Shortly after graduating from Conway, Ben founded Whole Systems Design, a consulting firm that provides site design and land planning services for residences, schools, camps and other educational settings. His designs anticipate a future when oil will be scarce, food will be produced locally, and communities—regardless of climate—must learn to be resilient and innovative. His work (profiled in the March 2011 issue of Landscape Architecture) includes a master plan for the 1600-acre Teal Farm–what he calls an “agricultural ecosystem.”

On a ten-acre site in the Mad River Valley of Vermont, Ben Falk is growing rice… and berry bushes, fruit and nut trees, vegetables, mushrooms and sheep. Falk has planted eight acres with 2500 plants of 250 different species, intended to provide a thriving foodscape while also enhancing the soils, hydrology, habitat and ecology of the region. He raises rice and lamb, heats water by piping it through a compost pile, and teaches classes in permaculture design.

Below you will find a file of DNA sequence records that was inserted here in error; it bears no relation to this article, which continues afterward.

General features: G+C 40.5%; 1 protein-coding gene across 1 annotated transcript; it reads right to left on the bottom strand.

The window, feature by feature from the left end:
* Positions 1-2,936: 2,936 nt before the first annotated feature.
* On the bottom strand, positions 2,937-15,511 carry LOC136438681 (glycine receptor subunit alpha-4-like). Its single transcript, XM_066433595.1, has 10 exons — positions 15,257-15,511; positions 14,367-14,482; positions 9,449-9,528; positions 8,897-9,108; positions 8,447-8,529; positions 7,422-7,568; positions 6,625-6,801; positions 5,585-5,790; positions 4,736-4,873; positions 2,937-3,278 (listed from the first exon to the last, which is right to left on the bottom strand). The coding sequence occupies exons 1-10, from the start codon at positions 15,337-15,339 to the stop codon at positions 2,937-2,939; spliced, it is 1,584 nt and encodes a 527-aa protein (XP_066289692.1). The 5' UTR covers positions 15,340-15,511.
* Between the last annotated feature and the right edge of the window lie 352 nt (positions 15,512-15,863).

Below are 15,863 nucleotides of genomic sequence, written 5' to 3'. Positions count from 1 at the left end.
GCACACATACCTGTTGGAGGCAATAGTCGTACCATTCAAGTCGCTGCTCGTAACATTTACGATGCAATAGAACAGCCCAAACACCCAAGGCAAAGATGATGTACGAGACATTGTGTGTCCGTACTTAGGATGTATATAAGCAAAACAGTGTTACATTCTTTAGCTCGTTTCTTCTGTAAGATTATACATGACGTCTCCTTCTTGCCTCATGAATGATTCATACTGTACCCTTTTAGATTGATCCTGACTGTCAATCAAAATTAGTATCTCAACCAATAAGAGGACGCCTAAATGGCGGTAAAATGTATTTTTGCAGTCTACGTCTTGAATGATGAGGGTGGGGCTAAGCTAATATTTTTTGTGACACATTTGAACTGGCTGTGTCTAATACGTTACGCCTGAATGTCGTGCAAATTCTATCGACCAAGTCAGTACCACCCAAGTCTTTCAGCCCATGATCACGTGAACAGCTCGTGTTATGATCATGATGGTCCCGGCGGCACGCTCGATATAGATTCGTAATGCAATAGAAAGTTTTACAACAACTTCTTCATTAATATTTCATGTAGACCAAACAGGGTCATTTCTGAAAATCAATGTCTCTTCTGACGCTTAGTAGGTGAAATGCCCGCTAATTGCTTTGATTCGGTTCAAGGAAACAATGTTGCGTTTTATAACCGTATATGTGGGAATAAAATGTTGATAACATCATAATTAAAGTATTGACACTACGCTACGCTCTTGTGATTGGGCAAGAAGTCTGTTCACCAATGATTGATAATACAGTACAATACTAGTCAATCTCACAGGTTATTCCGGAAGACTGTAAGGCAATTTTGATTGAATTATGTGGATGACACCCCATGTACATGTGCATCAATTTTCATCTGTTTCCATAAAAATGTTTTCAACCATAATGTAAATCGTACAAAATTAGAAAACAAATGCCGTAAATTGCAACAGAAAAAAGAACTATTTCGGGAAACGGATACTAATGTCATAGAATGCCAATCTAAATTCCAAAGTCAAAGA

Ben’s 2013 book, The Resilient Farm and Homestead (published by Chelsea Green), summarizes his philosophy and experience. It offers practical steps for turning even the most abused and depleted site into a multilayered productive site.

More information about Ben:  

Current vocation
Founder, Whole Systems Design, LLC.

What were you doing before you applied to the Conway School?
Working overseas as a teacher and ecological regenerationist.

What brought you to Conway?
Location, Hands-on, History

List one or more books that you find influential in the field of ecological design and/or planning.
A Pattern Language by Christopher Alexander

What book changed your life?
Ishmael by Daniel Quinn